Glossary of Terms

This glossary will help you decode terms you may come across when dealing with your finances during an emigration:

Annuity

An investment, purchased with a lump sum that guarantees to pay a set income for either an agreed number of years, or for life. Generally, your money is locked away for a fixed period or for life, though some annuities allow early withdrawals or for a ‘residual capital value’. The income payments may be indexed each year, often in line with inflation.

Australian Prudential Regulation Authority (APRA)

The Federal Government body responsible for the regulation and monitoring of the insurance and superannuation industries.

Australian Securities and Investments Commission (ASIC)

The Federal Government body responsible for administering and enforcing the Corporations Act and laws to protect consumers in the areas of superannuation, investments, insurance and banking.

Balanced fund

An investment portfolio that spreads its holdings over a range of highgrowth and lower growth asset classes. An average balanced fund is often used as a benchmark for funds to compare their investment performance.

Benchmark

Usually represents the minimum performance objective for an investment portfolio.

Concessional contributions

Superannuation contributions made from beforetax income for which a tax deduction can be claimed. They are also referred to as deductible contributions. Concessional contributions include employer Superannuation Guarantee (SG) contributions, additional employer contributions (salary sacrifice) and contributions made by the selfemployed for which they claim a tax deduction.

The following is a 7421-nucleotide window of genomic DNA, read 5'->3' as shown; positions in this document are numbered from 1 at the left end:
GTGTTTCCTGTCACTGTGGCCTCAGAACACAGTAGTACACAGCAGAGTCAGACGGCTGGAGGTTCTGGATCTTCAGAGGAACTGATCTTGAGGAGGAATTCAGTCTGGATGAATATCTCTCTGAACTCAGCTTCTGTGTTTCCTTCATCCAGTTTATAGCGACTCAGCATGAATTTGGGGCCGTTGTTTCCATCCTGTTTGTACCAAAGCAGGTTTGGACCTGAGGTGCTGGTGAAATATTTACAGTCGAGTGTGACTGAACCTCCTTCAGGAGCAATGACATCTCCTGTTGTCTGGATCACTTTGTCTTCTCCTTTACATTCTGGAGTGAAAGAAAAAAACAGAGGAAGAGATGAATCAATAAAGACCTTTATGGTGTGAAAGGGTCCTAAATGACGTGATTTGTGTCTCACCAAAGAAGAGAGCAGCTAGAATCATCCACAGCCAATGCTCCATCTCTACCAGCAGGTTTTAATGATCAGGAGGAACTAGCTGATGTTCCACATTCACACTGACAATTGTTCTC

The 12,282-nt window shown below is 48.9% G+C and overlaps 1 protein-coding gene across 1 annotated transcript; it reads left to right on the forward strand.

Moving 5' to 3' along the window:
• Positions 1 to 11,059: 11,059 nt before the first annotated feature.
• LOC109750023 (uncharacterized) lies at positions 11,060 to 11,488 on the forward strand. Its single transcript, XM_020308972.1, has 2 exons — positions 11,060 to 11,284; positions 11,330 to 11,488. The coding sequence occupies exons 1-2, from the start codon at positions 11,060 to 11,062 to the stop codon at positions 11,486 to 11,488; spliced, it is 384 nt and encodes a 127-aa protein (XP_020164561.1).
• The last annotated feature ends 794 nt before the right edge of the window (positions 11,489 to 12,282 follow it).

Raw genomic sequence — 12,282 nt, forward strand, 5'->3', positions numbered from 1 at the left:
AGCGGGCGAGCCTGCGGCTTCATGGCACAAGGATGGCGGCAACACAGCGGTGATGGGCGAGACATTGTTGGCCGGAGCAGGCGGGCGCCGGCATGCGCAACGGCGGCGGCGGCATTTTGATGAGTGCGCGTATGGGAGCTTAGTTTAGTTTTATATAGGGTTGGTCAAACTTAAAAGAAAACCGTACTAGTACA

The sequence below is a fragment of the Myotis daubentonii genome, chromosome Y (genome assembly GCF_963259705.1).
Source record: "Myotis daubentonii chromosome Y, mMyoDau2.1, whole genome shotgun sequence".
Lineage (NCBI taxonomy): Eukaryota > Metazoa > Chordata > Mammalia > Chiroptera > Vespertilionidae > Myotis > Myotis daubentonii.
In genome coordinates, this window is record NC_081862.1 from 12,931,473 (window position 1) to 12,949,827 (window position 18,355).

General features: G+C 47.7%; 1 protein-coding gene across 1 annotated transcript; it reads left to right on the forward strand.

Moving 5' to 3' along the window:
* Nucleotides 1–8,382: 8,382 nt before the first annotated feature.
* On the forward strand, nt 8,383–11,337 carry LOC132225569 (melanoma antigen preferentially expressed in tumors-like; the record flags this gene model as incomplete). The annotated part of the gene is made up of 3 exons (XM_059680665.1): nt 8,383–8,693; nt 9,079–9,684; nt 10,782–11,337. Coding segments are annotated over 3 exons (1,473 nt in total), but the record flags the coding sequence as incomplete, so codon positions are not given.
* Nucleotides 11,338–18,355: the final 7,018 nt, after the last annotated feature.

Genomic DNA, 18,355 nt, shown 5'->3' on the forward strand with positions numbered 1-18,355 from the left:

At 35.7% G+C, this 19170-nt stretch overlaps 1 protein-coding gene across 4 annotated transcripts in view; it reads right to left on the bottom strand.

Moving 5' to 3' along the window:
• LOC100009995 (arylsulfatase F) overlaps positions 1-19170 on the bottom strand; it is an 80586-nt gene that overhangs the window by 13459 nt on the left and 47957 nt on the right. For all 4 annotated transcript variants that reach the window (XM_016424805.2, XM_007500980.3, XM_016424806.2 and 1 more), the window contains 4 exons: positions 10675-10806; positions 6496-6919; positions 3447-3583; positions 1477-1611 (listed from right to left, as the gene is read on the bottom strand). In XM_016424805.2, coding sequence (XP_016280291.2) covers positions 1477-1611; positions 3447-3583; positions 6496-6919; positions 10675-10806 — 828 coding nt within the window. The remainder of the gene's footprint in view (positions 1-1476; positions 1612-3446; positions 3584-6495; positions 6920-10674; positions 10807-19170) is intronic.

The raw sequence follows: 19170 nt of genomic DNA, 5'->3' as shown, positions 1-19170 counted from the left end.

Conditions of release

These are restrictions placed on superannuation funds for how and when preserved benefits can be paid. A condition of release must be met before a benefit is paid. The following conditions of release have nil cashing restrictions.

Contribution cap

This is the limit on the amount of contributions that can be made for an individual. Contributions in excess of the cap will be subject to excess contributions tax. Concessional and nonconcessional contributions have different cap amounts.

Direct share investment available

Whether or not you can invest in securities as an individual with the fund,rather than as part of an aggregate group.

Dividend

The amount a company pays out to its shareholders from its after tax earnings. For individual shareholders, the payout is in proportion to the number of shares held. When company profits are down, the company may decide to pay a reduced dividend, or no dividend at all.

Excess concessional contributions tax

A tax of 31.5% on your super contributions over the concessional contributions cap.

Growth investing 

Investing for capital gain through company earnings. See also capital gain.

Growth phase

A superannuation interest is said to be in the growth phase if the member has not satisfied a relevant condition of release (see definition above) or the member has met a relevant condition of release but no benefit has been paid in respect of the superannuation interest.

Income protection insurance

Insurance that pays benefits to you if you are unable to work due to illness or accident.

Insurance cost